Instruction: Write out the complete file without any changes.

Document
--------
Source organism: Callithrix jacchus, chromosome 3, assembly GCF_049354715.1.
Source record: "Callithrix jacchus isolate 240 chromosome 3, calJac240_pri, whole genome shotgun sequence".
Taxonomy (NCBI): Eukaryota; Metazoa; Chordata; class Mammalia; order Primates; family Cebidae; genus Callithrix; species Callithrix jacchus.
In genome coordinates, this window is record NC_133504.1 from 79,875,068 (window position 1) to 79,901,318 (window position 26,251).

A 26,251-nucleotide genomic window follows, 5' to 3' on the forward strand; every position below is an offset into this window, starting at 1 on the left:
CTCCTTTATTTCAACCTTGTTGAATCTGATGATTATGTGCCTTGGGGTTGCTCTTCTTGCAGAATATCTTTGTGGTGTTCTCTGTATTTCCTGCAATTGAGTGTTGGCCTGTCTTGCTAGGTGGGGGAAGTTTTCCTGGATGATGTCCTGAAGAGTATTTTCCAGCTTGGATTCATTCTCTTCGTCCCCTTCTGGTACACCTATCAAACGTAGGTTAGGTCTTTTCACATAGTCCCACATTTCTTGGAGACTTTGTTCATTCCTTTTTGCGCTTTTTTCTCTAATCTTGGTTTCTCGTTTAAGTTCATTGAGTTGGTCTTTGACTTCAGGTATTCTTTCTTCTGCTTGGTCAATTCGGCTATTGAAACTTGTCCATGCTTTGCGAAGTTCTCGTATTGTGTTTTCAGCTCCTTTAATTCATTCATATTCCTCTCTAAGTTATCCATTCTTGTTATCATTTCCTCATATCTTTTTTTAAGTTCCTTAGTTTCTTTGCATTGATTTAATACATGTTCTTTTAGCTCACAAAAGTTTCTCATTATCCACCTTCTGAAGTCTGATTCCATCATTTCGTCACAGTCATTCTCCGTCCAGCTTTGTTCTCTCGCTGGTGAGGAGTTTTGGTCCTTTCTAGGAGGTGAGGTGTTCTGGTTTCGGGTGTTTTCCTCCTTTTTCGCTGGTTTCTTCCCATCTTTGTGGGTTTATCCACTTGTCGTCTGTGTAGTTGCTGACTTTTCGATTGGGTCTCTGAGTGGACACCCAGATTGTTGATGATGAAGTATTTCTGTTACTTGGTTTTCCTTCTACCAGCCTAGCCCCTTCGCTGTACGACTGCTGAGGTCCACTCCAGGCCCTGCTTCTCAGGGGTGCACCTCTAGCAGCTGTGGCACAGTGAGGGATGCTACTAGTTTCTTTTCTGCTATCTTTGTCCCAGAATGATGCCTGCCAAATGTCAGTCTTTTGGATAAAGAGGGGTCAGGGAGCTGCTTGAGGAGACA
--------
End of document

Source organism: Callithrix jacchus, chromosome 3, assembly GCF_049354715.1.
Source record: "Callithrix jacchus isolate 240 chromosome 3, calJac240_pri, whole genome shotgun sequence".
Taxonomy (NCBI): Eukaryota; Metazoa; Chordata; class Mammalia; order Primates; family Cebidae; genus Callithrix; species Callithrix jacchus.
In genome coordinates, this window is record NC_133504.1 from 79,875,068 (window position 1) to 79,901,318 (window position 26,251).

A 26,251-nucleotide genomic window follows, 5' to 3' on the forward strand; every position below is an offset into this window, starting at 1 on the left:
CTCCTTTATTTCAACCTTGTTGAATCTGATGATTATGTGCCTTGGGGTTGCTCTTCTTGCAGAATATCTTTGTGGTGTTCTCTGTATTTCCTGCAATTGAGTGTTGGCCTGTCTTGCTAGGTGGGGGAAGTTTTCCTGGATGATGTCCTGAAGAGTATTTTCCAGCTTGGATTCATTCTCTTCGTCCCCTTCTGGTACACCTATCAAACGTAGGTTAGGTCTTTTCACATAGTCCCACATTTCTTGGAGACTTTGTTCATTCCTTTTTGCGCTTTTTTCTCTAATCTTGGTTTCTCGTTTAAGTTCATTGAGTTGGTCTTTGACTTCAGGTATTCTTTCTTCTGCTTGGTCAATTCGGCTATTGAAACTTGTCCATGCTTTGCGAAGTTCTCGTATTGTGTTTTCAGCTCCTTTAATTCATTCATATTCCTCTCTAAGTTATCCATTCTTGTTATCATTTCCTCATATCTTTTTTTAAGTTCCTTAGTTTCTTTGCATTGATTTAATACATGTTCTTTTAGCTCACAAAAGTTTCTCATTATCCACCTTCTGAAGTCTGATTCCATCATTTCGTCACAGTCATTCTCCGTCCAGCTTTGTTCTCTCGCTGGTGAGGAGTTTTGGTCCTTTCTAGGAGGTGAGGTGTTCTGGTTTCGGGTGTTTTCCTCCTTTTTCGCTGGTTTCTTCCCATCTTTGTGGGTTTATCCACTTGTCGTCTGTGTAGTTGCTGACTTTTCGATTGGGTCTCTGAGTGGACACCCAGATTGTTGATGATGAAGTATTTCTGTTACTTGGTTTTCCTTCTACCAGCCTAGCCCCTTCGCTGTACGACTGCTGAGGTCCACTCCAGGCCCTGCTTCTCAGGGGTGCACCTCTAGCAGCTGTGGCACAGTGAGGGATGCTACTAGTTTCTTTTCTGCTATCTTTGTCCCAGAATGATGCCTGCCAAATGTCAGTCTTTTGGATAAAGAGGGGTCAGGGAGCTGCTTGAGGAGACA